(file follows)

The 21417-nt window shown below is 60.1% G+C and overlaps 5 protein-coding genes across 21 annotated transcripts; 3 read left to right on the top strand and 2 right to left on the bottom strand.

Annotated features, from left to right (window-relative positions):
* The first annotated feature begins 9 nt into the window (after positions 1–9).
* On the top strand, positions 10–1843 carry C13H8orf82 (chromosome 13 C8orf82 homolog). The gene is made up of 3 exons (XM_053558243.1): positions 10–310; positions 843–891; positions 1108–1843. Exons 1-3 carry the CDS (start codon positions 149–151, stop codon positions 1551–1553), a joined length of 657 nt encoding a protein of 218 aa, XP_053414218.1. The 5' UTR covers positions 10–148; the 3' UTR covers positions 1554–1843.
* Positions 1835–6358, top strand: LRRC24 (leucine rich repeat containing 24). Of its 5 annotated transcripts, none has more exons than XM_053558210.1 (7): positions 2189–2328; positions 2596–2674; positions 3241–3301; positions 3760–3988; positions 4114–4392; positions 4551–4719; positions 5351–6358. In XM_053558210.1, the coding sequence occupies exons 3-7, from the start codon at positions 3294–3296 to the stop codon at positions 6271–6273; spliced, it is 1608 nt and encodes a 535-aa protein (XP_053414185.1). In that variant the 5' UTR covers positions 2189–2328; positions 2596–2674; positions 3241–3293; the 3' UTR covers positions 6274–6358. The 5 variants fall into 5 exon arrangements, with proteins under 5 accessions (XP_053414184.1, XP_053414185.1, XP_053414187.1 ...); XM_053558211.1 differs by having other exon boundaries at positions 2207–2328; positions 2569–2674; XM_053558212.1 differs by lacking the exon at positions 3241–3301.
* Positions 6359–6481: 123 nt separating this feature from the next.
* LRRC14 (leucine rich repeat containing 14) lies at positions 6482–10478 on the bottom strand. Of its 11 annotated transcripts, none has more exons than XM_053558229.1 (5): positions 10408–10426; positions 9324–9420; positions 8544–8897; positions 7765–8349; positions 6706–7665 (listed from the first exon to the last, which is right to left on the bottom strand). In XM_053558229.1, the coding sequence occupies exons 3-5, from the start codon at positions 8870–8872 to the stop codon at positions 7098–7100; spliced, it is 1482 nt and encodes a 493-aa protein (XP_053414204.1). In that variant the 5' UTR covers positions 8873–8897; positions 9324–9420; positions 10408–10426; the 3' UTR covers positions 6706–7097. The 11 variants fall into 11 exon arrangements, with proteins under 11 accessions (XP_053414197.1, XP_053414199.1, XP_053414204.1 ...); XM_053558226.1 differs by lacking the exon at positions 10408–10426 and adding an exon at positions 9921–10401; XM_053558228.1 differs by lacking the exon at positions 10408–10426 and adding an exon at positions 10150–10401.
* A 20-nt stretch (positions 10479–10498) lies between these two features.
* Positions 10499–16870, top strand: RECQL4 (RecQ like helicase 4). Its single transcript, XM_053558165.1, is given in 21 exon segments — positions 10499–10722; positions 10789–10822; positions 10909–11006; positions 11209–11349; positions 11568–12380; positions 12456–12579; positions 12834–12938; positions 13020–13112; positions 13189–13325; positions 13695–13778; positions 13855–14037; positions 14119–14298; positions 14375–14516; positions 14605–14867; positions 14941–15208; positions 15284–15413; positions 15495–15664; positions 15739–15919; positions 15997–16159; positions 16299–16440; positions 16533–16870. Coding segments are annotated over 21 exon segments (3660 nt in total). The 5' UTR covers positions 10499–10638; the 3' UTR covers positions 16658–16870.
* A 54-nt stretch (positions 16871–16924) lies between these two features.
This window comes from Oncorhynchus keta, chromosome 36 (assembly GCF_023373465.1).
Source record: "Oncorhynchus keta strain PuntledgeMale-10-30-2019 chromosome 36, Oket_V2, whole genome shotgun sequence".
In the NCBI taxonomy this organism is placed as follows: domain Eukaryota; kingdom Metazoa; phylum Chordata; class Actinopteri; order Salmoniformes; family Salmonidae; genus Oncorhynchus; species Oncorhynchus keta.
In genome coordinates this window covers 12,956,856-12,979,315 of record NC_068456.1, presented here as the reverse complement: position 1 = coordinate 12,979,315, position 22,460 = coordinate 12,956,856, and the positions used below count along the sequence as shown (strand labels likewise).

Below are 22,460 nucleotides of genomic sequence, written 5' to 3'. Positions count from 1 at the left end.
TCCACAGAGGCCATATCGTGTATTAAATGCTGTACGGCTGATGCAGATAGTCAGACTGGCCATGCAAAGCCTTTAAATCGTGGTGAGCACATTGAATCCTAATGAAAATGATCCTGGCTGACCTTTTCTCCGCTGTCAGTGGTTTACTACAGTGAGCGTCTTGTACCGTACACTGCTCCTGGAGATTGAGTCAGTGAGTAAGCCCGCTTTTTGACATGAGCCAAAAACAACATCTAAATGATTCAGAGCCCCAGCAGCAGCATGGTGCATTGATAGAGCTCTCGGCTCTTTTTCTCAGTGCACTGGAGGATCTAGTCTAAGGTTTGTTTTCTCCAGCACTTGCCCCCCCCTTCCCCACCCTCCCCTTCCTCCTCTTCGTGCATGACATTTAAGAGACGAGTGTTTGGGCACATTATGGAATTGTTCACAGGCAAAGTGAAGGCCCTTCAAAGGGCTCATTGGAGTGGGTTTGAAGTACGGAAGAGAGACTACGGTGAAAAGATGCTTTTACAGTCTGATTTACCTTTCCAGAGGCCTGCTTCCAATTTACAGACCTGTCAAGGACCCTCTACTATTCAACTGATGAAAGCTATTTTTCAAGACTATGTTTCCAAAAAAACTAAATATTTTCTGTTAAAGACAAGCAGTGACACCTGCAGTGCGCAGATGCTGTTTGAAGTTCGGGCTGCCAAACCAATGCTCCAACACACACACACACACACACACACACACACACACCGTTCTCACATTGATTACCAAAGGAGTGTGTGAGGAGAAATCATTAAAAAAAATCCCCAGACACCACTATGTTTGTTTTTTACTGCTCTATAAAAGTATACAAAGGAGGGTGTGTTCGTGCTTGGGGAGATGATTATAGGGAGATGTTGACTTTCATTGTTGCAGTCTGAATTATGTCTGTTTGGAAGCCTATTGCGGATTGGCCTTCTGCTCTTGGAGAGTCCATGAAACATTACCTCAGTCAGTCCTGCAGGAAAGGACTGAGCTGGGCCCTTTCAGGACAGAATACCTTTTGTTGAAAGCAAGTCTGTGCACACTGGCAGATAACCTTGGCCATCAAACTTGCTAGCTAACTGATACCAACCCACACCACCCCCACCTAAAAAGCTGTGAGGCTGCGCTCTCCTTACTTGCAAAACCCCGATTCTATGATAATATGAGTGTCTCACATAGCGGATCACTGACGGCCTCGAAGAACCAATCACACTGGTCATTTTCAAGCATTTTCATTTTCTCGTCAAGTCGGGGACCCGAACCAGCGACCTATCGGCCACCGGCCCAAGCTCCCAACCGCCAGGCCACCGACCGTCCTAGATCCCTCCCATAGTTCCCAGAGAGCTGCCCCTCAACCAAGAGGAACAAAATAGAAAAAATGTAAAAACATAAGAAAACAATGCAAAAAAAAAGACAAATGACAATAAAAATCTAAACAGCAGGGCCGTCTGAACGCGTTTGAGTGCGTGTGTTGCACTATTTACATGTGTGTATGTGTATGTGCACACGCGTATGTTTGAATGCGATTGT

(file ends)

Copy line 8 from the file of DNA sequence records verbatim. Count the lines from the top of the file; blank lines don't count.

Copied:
* A 20-nt stretch (positions 10479–10498) lies between these two features.